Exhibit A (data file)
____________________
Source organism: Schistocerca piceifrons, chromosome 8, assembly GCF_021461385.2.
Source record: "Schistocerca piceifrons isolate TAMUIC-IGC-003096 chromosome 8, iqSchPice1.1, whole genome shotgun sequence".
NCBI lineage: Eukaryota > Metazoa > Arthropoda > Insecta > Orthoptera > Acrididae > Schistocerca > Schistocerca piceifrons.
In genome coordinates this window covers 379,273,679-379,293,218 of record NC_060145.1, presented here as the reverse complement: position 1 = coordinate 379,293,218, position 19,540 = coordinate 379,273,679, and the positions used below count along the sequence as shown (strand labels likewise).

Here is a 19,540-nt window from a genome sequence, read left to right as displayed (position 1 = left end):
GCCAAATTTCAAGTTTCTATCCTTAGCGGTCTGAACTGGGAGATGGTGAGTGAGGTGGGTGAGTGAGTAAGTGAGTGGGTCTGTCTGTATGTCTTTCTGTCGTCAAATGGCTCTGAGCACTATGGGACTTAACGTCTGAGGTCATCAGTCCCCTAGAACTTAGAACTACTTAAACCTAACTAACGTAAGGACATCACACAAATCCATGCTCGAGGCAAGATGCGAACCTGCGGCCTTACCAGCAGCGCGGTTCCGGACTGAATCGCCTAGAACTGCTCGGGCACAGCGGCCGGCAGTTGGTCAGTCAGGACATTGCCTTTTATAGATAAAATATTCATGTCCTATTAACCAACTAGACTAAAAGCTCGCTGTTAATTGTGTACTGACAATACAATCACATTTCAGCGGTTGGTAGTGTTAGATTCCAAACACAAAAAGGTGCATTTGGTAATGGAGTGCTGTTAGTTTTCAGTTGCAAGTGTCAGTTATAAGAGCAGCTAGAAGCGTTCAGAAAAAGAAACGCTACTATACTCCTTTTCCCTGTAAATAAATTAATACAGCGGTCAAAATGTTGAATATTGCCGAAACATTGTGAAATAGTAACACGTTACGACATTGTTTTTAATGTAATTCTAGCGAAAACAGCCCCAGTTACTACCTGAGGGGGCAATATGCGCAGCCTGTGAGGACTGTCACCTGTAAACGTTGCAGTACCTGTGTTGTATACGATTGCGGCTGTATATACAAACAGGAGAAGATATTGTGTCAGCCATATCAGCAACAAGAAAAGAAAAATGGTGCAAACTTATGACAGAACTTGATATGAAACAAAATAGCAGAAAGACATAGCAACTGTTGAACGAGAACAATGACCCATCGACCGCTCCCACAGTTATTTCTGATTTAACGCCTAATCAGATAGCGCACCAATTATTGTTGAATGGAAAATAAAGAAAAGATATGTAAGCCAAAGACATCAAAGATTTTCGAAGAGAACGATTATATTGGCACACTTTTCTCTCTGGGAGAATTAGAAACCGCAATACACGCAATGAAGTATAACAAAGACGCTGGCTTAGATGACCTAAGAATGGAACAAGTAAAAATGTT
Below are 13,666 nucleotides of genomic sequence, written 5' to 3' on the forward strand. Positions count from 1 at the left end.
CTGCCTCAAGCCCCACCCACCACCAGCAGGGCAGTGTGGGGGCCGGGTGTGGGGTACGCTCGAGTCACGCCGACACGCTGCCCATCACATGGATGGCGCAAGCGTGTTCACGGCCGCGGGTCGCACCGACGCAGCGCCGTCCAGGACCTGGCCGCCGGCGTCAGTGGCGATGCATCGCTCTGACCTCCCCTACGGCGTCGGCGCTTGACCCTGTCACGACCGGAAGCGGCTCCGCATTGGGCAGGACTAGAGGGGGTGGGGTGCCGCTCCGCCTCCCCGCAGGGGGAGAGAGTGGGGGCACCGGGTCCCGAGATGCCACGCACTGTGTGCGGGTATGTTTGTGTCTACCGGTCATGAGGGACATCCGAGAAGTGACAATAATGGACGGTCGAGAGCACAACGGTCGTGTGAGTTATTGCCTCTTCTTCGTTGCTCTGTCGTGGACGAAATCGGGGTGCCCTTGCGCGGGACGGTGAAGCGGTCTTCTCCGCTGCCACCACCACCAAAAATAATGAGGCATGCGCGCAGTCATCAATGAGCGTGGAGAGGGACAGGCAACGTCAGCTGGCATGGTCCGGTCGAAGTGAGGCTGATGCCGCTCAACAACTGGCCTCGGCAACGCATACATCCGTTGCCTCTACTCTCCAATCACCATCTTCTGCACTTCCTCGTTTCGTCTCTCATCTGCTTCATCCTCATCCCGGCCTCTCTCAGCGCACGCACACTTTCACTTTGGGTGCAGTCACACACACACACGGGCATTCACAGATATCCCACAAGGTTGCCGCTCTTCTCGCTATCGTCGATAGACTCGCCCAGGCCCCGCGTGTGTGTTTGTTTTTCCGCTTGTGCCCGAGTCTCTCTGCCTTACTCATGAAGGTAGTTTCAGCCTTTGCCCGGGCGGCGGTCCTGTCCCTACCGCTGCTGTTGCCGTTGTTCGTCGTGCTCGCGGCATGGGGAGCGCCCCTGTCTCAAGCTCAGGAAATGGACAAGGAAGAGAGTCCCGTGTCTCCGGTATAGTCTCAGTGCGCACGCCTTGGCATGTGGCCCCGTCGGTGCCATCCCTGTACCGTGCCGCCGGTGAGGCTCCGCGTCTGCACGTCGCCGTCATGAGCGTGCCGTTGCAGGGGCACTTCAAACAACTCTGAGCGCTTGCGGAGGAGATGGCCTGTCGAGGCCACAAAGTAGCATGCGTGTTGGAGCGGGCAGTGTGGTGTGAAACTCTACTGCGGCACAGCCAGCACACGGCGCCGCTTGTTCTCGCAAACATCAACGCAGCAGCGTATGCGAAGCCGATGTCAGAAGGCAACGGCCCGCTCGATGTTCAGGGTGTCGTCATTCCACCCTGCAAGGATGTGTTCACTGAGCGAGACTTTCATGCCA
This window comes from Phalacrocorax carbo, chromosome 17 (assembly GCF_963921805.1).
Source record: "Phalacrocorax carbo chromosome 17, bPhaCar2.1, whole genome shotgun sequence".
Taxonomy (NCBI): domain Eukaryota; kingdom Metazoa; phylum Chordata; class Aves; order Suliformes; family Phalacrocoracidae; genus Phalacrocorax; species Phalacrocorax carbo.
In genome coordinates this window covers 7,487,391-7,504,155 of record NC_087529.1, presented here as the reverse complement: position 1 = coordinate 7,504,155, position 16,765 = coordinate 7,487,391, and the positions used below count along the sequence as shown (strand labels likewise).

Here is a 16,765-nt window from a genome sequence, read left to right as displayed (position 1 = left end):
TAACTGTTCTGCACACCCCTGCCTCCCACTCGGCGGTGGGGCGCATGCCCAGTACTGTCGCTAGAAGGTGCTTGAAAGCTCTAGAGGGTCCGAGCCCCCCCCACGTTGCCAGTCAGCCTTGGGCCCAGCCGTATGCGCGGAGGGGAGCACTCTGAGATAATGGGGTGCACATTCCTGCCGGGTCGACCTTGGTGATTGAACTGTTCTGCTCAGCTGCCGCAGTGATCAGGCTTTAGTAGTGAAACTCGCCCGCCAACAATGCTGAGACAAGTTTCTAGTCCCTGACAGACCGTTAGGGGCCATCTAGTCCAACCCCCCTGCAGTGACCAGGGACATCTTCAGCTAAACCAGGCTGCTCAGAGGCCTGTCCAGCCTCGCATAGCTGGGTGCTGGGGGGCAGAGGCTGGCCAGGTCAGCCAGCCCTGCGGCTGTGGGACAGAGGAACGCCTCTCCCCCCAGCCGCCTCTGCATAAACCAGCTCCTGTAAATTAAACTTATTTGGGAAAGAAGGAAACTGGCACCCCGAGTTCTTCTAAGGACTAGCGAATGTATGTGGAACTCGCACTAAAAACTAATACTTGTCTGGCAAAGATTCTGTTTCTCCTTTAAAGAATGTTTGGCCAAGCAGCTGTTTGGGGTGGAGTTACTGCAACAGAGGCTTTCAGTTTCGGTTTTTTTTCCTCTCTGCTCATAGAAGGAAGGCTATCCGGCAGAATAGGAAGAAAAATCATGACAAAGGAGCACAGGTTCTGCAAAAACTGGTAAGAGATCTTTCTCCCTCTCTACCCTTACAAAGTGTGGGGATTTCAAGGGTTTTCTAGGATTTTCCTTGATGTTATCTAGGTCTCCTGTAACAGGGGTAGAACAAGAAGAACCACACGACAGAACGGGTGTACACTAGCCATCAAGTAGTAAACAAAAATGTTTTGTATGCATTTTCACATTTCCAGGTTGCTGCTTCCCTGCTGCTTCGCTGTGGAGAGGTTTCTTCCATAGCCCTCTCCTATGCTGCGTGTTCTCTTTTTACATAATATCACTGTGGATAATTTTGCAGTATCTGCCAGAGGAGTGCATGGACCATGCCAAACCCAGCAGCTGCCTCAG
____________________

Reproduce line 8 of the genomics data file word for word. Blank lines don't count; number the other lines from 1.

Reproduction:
CTGCCTCAAGCCCCACCCACCACCAGCAGGGCAGTGTGGGGGCCGGGTGTGGGGTACGCTCGAGTCACGCCGACACGCTGCCCATCACATGGATGGCGCAAGCGTGTTCACGGCCGCGGGTCGCACCGACGCAGCGCCGTCCAGGACCTGGCCGCCGGCGTCAGTGGCGATGCATCGCTCTGACCTCCCCTACGGCGTCGGCGCTTGACCCTGTCACGACCGGAAGCGGCTCCGCATTGGGCAGGACTAGAGGGGGTGGGGTGCCGCTCCGCCTCCCCGCAGGGGGAGAGAGTGGGGGCACCGGGTCCCGAGATGCCACGCACTGTGTGCGGGTATGTTTGTGTCTACCGGTCATGAGGGACATCCGAGAAGTGACAATAATGGACGGTCGAGAGCACAACGGTCGTGTGAGTTATTGCCTCTTCTTCGTTGCTCTGTCGTGGACGAAATCGGGGTGCCCTTGCGCGGGACGGTGAAGCGGTCTTCTCCGCTGCCACCACCACCAAAAATAATGAGGCATGCGCGCAGTCATCAATGAGCGTGGAGAGGGACAGGCAACGTCAGCTGGCATGGTCCGGTCGAAGTGAGGCTGATGCCGCTCAACAACTGGCCTCGGCAACGCATACATCCGTTGCCTCTACTCTCCAATCACCATCTTCTGCACTTCCTCGTTTCGTCTCTCATCTGCTTCATCCTCATCCCGGCCTCTCTCAGCGCACGCACACTTTCACTTTGGGTGCAGTCACACACACACACGGGCATTCACAGATATCCCACAAGGTTGCCGCTCTTCTCGCTATCGTCGATAGACTCGCCCAGGCCCCGCGTGTGTGTTTGTTTTTCCGCTTGTGCCCGAGTCTCTCTGCCTTACTCATGAAGGTAGTTTCAGCCTTTGCCCGGGCGGCGGTCCTGTCCCTACCGCTGCTGTTGCCGTTGTTCGTCGTGCTCGCGGCATGGGGAGCGCCCCTGTCTCAAGCTCAGGAAATGGACAAGGAAGAGAGTCCCGTGTCTCCGGTATAGTCTCAGTGCGCACGCCTTGGCATGTGGCCCCGTCGGTGCCATCCCTGTACCGTGCCGCCGGTGAGGCTCCGCGTCTGCACGTCGCCGTCATGAGCGTGCCGTTGCAGGGGCACTTCAAACAACTCTGAGCGCTTGCGGAGGAGATGGCCTGTCGAGGCCACAAAGTAGCATGCGTGTTGGAGCGGGCAGTGTGGTGTGAAACTCTACTGCGGCACAGCCAGCACACGGCGCCGCTTGTTCTCGCAAACATCAACGCAGCAGCGTATGCGAAGCCGATGTCAGAAGGCAACGGCCCGCTCGATGTTCAGGGTGTCGTCATTCCACCCTGCAAGGATGTGTTCACTGAGCGAGACTTTCATGCCA